Cold Hardy Hibiscus Tips For Gardeners And Gardening Professionals:
Hibiscus are perennial plants which thrive in cool climates. They grow well in temperate zones 3 through 9, but they will not survive extreme cold temperatures.
However, there are some exceptions to this rule. These include:
Zone 5 – Hibiscuses do not like extremes of heat or cold, so these types of plants may survive colder than freezing temperatures without any problems.
Zone 4 – Hibiscuses can tolerate temperatures down to around 20 degrees Fahrenheit (Fahrenheit). If your plant survives at such low temperature, it will likely survive even if the surrounding area gets into the negative range.
Zone 3 – Hibiscuses cannot handle very cold temperatures. These types of plants may not survive temperatures lower than zero degrees Farenheit (-40 Degrees Celsius) for long periods of time.
The only way to ensure survival of a plant in colder weather is to provide adequate shelter from the elements. A good place to start would be with a heater.
You can purchase one online or you can make your own DIY heater using old clothes dryer sheets, plastic bags, and other materials. Place the sheeted or bagged material over the top of your potting soil and cover with another layer of potting soil. This method will allow the roots to still grow naturally while protecting it from harsh cold winds.
If you do not have soil, you can also use small greenhouses or even Styrofoam coolers. These types of items are perfect for plants that thrive in cooler weather as they trap the necessary heat while still allowing a bit of “breathing room” for the roots.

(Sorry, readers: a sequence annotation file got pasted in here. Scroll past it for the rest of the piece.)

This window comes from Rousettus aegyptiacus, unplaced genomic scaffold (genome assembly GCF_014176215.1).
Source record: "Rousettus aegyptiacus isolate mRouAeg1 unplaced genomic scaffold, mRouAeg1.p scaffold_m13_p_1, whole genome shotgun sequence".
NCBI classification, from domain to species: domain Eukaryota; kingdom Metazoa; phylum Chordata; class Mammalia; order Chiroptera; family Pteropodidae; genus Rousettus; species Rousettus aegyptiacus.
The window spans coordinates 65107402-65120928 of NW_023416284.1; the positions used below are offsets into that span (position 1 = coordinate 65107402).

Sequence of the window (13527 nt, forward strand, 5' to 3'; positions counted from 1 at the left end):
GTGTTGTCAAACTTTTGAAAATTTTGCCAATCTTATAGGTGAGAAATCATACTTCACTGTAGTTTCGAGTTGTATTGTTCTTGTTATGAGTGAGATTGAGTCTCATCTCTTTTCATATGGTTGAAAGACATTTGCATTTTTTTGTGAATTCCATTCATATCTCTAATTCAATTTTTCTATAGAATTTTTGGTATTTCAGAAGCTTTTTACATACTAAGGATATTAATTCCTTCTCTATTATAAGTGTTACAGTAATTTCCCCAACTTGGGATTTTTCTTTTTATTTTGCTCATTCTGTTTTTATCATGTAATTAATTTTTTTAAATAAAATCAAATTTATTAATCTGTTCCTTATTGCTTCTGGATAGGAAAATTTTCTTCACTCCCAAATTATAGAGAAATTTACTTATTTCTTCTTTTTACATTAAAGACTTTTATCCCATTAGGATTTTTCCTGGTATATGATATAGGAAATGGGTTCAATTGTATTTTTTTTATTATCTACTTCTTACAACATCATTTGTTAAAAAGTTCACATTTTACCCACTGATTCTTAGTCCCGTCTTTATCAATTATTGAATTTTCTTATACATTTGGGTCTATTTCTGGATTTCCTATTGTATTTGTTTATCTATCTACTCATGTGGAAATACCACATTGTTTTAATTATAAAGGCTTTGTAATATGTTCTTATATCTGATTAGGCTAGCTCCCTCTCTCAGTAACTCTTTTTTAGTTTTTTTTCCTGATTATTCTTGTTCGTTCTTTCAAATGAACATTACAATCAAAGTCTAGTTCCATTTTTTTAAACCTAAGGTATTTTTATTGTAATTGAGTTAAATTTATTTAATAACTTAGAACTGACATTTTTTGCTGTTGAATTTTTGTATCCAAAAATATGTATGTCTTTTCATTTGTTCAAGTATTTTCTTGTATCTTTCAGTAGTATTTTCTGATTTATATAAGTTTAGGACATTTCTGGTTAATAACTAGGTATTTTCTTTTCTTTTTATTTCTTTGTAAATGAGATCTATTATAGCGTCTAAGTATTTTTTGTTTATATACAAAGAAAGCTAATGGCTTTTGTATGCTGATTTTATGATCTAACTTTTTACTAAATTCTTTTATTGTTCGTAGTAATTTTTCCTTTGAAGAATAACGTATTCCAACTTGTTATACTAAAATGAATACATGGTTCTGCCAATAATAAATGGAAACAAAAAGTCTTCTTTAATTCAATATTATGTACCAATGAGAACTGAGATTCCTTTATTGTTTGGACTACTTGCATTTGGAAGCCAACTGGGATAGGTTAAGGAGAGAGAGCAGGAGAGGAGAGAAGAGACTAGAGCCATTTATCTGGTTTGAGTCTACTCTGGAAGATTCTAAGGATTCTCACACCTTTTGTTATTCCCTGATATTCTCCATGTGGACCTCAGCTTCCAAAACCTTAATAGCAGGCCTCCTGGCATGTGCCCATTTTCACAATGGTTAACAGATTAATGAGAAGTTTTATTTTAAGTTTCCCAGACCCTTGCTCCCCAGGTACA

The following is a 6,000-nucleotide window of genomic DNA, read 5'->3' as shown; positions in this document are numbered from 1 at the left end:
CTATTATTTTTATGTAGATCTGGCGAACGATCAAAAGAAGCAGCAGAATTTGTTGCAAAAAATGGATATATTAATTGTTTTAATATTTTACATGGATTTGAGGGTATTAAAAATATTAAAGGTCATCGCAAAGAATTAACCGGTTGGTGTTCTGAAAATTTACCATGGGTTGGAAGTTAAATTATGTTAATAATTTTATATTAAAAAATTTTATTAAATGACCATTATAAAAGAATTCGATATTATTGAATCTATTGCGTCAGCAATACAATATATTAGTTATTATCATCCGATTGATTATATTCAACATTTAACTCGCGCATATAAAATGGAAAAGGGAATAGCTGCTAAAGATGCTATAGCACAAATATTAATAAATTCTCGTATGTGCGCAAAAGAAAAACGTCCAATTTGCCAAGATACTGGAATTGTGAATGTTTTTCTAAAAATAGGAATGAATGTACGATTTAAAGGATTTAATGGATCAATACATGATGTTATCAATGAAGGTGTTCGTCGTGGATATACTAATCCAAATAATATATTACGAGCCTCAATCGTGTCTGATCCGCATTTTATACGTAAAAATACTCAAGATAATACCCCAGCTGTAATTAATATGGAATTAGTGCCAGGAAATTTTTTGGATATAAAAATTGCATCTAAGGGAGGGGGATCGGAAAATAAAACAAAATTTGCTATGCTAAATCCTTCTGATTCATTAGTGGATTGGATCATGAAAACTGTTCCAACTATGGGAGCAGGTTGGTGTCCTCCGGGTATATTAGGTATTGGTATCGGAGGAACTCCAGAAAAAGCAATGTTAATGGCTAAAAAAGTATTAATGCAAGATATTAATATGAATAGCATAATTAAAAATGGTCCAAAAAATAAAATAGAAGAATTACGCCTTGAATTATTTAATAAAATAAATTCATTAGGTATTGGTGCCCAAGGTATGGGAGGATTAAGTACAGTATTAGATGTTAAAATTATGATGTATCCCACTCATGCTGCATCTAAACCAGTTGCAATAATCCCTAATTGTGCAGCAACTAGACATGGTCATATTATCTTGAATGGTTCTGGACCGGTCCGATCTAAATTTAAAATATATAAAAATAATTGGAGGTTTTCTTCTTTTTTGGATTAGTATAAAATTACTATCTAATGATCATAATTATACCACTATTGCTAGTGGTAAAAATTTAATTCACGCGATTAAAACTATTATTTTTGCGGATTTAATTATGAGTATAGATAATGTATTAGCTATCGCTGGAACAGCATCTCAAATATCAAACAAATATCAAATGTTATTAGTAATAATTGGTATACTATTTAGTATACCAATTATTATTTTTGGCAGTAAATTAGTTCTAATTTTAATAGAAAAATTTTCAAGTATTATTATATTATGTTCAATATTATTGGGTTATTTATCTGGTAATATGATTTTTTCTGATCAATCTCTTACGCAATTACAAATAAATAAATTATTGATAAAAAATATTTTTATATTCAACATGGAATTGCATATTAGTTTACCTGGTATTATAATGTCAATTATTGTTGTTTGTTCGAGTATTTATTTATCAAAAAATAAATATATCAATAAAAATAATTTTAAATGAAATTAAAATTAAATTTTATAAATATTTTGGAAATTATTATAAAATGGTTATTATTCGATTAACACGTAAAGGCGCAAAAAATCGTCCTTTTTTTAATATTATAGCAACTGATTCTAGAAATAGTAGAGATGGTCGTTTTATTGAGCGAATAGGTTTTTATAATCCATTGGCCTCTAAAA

If you are handy, you can also build something similar using mostly recycled parts.
The general rule of thumb for planting zones is that you add one to the lowest temperature in your area to determine the first zone. For example, Utah County in Utah has a record low of around -20F.
The first hibiscus planting zone for this area is therefore zone 1 with a minimum average of 0F.
Hibiscus Growing Zones By State
Hibiscus Growing Zones By State
Alabama – Zone 6
Alaska – No plantings
Arizona – Zones 3,4,5,6,7,8
Arkansas – Zones 5,6,7,8,9
California – Zones 3,4,5,6,7,8
Colorado – Zones 1,2,3,4,5,6,7,8,9,10,11
Connecticut – Zones 3,4,5,6,7
Delaware – Zones 4,5,6,7,8
Florida – Zones 8,9,10
Georgia – Zones 5,6,7
Hawaii – Zones 1,2,3
Idaho – Zones 1,2,3,4,5,6
Illinois – Zones 4,5,6,7,8
Indiana – Zones 4,5,6,7,8
Iowa – Zones 4,5,6,7,8
Kansas – Zones 5,6,7,8,9
Kentucky – Zones 4,5,6,7,8
Louisiana – Zones 3,4,5,6,7
Maine – Zones 3B,4B,5B,6A,6B,7A,7B,8A,8B
Maryland – Zones 4,5,6,7,8
Massachusetts – Zones 4B,5A,5B,5C,6A,6B
Michigan – Zones 3A,3B,4A,4B,5A,5B
Minnesota – Zones 3A,3B,4A,4B,5A,5B
Sources & references used in this article:
Our hardy Hibiscus species as ornamentals by HF Winters – Economic botany, 1970 – JSTOR
Hibiscus plant named ‘Crown Jewels’ by DW Fleming, GA Zwetzig – US Patent App. 09/289,836, 2001 – Google Patents
Hibiscus plant namedPink Wonder by WL Morrison – US Patent App. 08/434,587, 1996 – Google Patents
Breeding and genetics of lilacs and hardy Hibiscus by J Lattier, JD Lattier – 2017 – ir.library.oregonstate.edu
Hibiscus plant namedKopper King by DW Fleming, JR Fleming – US Patent App. 08/963,542, 1999 – Google Patents
Hibiscus plant named ‘Whit XX’ by C Whitcomb – US Patent App. 10/693,073, 2004 – Google Patents
Cold‐acclimation of Hibiscus rosa‐sinensis L. and Hibiscus syriacus L. in natural and controlled environments by TM Teets, RL Hummel, CL Guy – Plant, Cell & Environment, 1989 – Wiley Online Library
Hibiscus plant namedRoyal Gems by DW Fleming, JR Fleming – US Patent App. 08/962,866, 1999 – Google Patents